The 2000 dispute turned on the counting of ballots that had been inadequately punched by voters using machines. When they weren’t punched through, pieces of paper were still attached, called chads. The counting of votes with hanging or dangling chads differed from county to county in Florida, leading to post-election litigation because the margin between Bush and Gore was so small.
“Provisional ballots were created by the Help America Vote Act to solve problems that came up in 2000,” Foley said. “Legislative changes in some states have also increased the use of provisional ballots.”
This includes Ohio, where “significant statutory changes were made that caused an increased reliance on provisional ballots,” he said. In the 2004 elections, about 150,000 such ballots were cast in Ohio; in 2008, the number reached 200,000, Foley said.
The number of such ballots should rise in other states this year, particularly Florida and Colorado, he said.
“I wouldn’t be surprised to see litigation if it’s close enough,” Foley said. “There’s a significant likelihood of that given the track record.”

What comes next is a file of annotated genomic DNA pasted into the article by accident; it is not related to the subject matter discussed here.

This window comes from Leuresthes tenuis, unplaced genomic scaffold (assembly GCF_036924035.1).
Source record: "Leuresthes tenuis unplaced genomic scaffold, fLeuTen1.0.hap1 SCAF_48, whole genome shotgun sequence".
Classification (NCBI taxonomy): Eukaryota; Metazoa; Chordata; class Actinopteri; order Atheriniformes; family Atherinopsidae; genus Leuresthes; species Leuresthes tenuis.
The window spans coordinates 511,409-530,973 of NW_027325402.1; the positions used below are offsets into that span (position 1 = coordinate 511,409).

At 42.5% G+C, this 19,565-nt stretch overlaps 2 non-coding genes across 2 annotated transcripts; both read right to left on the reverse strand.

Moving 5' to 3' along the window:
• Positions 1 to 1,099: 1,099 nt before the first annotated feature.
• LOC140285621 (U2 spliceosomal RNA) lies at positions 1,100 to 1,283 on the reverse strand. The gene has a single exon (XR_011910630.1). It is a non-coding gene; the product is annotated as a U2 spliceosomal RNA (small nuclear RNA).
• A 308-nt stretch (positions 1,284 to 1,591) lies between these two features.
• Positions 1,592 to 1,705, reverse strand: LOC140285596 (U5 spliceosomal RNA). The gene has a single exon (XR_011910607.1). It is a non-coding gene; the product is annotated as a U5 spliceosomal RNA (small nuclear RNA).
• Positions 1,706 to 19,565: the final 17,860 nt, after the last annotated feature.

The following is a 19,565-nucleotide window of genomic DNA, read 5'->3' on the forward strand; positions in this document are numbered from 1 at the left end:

Recent polls indicate that the presidential race may be too close to call in several swing states, including Florida, Ohio, Iowa and Virginia. The percentage difference between the candidates in polls in those states was close to or within the margin of error.
CBS/New York Times/Quinnipiac University surveys conducted Oct. 23-28 and released Oct. 31 showed Obama, a Democrat, leading Romney, a Republican, by five points, 50 percent to 45 percent, in Ohio; by two points, 49 percent to 47 percent, in Virginia; and by one point, 48 percent to 47 percent, in Florida.
A Wall Street Journal/NBC News/Marist poll published Nov. 1 shows Obama holds a 49 percent to 46 percent advantage in Wisconsin among likely voters, and a 49 percent to 47 percent lead in New Hampshire. In Iowa, the president leads Romney 50 percent to 44 percent.
In Virginia, a legal battle may be looming if the margin is close between the two presidential candidates, said Michael Dimino, a law professor at Widener University in Harrisburg, Pennsylvania. Virginia passed a new voter ID law and may rely more heavily on provisional ballots than in the past, he said.